(Part II of a Batangas Historical Series)
“These people declare war among themselves at the slightest provocation, or with none whatever. All those who have not made a treaty of peace with them, or drawn blood with them, are considered as enemies. Privateering and robbery have a natural attraction for them. Whenever the occasion presents itself, they rob one another, even if they be neighbours or relatives; and when they see and meet one another in the open fields at nightfall, they rob and seize one another.1”
Anyone who thinks that the above excerpt is from a contemporary article on the Philippines can be excused because the description does sound regrettably familiar, particularly in impoverished communities. But no, the above excerpt was taken from a 1569 document describing the Philippine Islands and their inhabitants, written by no less than the conquistador and first Spanish governor of the country, Miguel López de Legaspi.
|Image credit: Trans-Pacific Project.|
With de Salcedo having caught up with de Goite in the town of Balayan, albeit injured by a poisoned arrow after his party had been ambushed whilst attempting to explore a lake called Bombon, presently Taal Lake, the Spaniards had to ponder their next moves in their goal of reaching Manila.
The Spaniards were detained in Balayan for a period of three to four days as the natives, with whom de Goite had established convivial relations, tried to give him small instalments of impure gold, probably as a tribute. The Spanish expeditionary party had been receiving tributes from towns and villages where they stopped on the way to Manila since sailing from Panay on the 8th of May 1570.
Unable to delay his trip to Manila any longer, de Goite decided to leave Balayan after receiving reassurance from the locals that the promised amount (likely of gold) would be completed and collected on his way back to Panay from Manila. However, local chiefs of Balayan expressed the desire to accompany him and his party on their way to Manila. They were, thus, joined by seven or eight more praus from Balayan.
This had less to do with helping de Goite and company reach their objective and more to gain revenge on the natives of coastal communities along the way, with whom they had a score to settle. These coastal communities were referred to as “Tulayansi” in a narrative of the voyage to Luzon; but other references call the same place “Tulayan” or just “Tulay” or “Tuley.”
Earlier, a vessel from Balayan returning home from Manila laden with merchandise had been driven by a storm to Tulay. Instead of extending hospitality, as might have been expected, to the vessel’s crew, the natives not only stole the goods on the vessel but also killed two members of the crew and displayed their heads on stakes.
A crude 1699 map created by Marcos de Orozco showed a place called “Tuley” off the stretch of coastline past the western peninsula that encloses Balayan Bay as we know it in the present day2. This coastline, called “Tulay” or “Tuley,” was described as being characterised by broad shoals or shallow sandbanks that can even become visible at low tide.
|Marcos de Orozco's map shows "Tuley" just past Balayan Bay.|
If this was the case, then Tulay, the enemies of Balayan, could have been present-day Calatagan, so named for its flatlands or plains. That said, even parts of the coasts of Lian and Nasugbu are known to have shallow waters.
Indeed, in de Orozco’s crude map, the name “Tulay” is written closer to what ought to be present-day Nasugbu than present-day Calatagan. Perhaps, the entire coastline extending from present-day Calatagan all the way to Nasugbu is what used to be called “Tulay” or “Tulayan.”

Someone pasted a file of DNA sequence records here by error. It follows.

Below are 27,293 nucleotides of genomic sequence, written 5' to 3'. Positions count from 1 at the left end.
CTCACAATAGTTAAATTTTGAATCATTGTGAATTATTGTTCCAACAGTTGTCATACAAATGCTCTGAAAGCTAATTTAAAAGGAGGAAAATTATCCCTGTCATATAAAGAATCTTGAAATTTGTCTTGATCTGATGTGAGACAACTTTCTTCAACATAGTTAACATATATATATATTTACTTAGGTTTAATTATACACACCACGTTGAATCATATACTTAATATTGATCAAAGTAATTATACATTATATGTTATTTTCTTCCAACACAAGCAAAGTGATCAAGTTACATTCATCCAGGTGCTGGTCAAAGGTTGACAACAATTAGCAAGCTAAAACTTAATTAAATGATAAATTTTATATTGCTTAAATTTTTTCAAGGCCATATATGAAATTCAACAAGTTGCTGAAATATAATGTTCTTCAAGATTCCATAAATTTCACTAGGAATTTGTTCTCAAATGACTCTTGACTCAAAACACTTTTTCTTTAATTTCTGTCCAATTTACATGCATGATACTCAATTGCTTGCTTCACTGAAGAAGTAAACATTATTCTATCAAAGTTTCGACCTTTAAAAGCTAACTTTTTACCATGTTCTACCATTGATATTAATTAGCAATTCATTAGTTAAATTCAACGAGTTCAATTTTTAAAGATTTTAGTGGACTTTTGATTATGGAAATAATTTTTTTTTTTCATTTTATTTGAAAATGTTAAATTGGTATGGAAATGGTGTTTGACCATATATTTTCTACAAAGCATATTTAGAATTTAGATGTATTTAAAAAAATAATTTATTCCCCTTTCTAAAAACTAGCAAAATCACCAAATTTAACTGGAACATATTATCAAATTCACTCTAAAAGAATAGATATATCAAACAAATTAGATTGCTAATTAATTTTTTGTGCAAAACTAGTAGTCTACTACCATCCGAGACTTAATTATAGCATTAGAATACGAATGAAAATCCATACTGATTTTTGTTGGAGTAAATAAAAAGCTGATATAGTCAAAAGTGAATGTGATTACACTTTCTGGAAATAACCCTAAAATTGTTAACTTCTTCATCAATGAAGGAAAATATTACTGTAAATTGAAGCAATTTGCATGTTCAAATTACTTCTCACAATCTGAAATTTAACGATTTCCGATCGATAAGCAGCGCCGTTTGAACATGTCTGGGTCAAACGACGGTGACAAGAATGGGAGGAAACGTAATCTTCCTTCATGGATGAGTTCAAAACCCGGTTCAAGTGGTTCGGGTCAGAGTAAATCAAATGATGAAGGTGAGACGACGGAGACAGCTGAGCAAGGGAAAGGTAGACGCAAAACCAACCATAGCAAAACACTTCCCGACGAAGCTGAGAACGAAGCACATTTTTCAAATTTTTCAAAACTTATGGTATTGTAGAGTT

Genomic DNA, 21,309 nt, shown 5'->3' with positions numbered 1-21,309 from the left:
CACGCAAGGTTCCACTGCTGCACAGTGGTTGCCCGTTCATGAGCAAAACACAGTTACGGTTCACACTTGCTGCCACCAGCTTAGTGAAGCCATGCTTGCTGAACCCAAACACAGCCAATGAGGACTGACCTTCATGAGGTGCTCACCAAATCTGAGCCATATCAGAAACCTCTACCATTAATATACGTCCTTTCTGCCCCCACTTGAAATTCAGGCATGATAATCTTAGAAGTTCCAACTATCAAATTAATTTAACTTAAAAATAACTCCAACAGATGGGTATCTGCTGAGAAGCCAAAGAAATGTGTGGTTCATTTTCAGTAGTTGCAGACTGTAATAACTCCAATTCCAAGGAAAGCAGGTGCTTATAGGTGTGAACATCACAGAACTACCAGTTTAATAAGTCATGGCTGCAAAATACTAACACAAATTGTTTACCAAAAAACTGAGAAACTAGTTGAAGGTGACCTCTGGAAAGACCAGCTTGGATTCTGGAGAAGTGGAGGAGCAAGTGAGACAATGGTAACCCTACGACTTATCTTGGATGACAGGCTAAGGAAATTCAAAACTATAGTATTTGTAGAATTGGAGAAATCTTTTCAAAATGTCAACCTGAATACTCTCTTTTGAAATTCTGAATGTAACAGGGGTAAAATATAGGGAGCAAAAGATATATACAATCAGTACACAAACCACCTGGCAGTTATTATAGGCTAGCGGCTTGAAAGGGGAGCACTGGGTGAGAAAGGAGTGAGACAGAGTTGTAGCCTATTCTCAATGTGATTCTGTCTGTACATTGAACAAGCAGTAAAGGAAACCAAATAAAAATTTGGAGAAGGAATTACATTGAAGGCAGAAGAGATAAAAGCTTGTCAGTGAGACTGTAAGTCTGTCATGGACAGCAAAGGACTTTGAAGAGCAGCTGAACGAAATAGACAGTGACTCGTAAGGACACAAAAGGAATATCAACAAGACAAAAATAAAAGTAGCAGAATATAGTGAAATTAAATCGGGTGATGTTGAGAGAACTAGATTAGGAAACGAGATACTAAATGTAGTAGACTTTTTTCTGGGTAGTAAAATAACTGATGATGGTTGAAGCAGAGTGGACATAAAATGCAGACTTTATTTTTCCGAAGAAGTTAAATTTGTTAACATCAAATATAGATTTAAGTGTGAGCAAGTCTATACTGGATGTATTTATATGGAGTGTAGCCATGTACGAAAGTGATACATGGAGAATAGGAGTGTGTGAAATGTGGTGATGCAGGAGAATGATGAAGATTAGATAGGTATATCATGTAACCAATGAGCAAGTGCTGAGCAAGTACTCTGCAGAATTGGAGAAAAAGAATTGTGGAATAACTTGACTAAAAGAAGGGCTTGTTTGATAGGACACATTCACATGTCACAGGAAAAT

At any rate, as de Goite’s Manila-bound party, joined by several praus from Balayan, neared the waters off Tulay, two more praus flying white flags approached. Those on board “declared that they were natives of that coast, and that three towns, which could be seen with the naked eye4” wished to be friends and to pay tributes.
To the displeasure of the natives from Balayan, de Goite accepted the friendship of the people from Tulay. However, he told the two opposing parties that he had come to make friends with everyone. He added,
“that his friends should have no differences between themselves; that, in case they did, it would be right for them to go to the Spaniards for the settlement of them; and that the one breaking with the other would be considered as enemy of the Spaniards.”Both parties agreed to abide by de Goite’s decision, even if obviously the theft of Balayan’s merchandise and killing of its men had to be left unavenged. The master-of-camp instructed the natives from Tulay to prepare the tribute they promised so that he might pick these up on his return from Manila.
The Spaniards, wary of the shallow waters of the shoal and probably anxious to push on to Manila after hearing from the natives that it was so close, stayed only overnight off Tulay before pushing on early the next day to attain the objective of their expedition.
Notes and references:
1 Relation of the Filipinas Islands and of the Character and Conditions of their Inhabitants, by Miguel López de Legazpi 1569, published in the Blair and Robertson series “The Philippine Islands Volume III: 1569-1576”
2 Planta de las islas Filipinas by Marcos de Orozco la Tallo, online at Europeana Collections
3 Relacion de las Yslas Filipinas by Miguel de Loarca, 158, published in the Blair and Robertson series “The Philippine Islands Volume V: 1582-1583”
4 This excerpt along with other details of de Goite’s and de Salcedo’s trip to Luzon are from an unsigned document entitled “Relation of the Voyage to Luzon” published in Blair and Robertson’s The Philippine Islands 1569-1576 Volume III; as are other details of de Goite’s and de Salcedo’s trip to Luzon in 1570.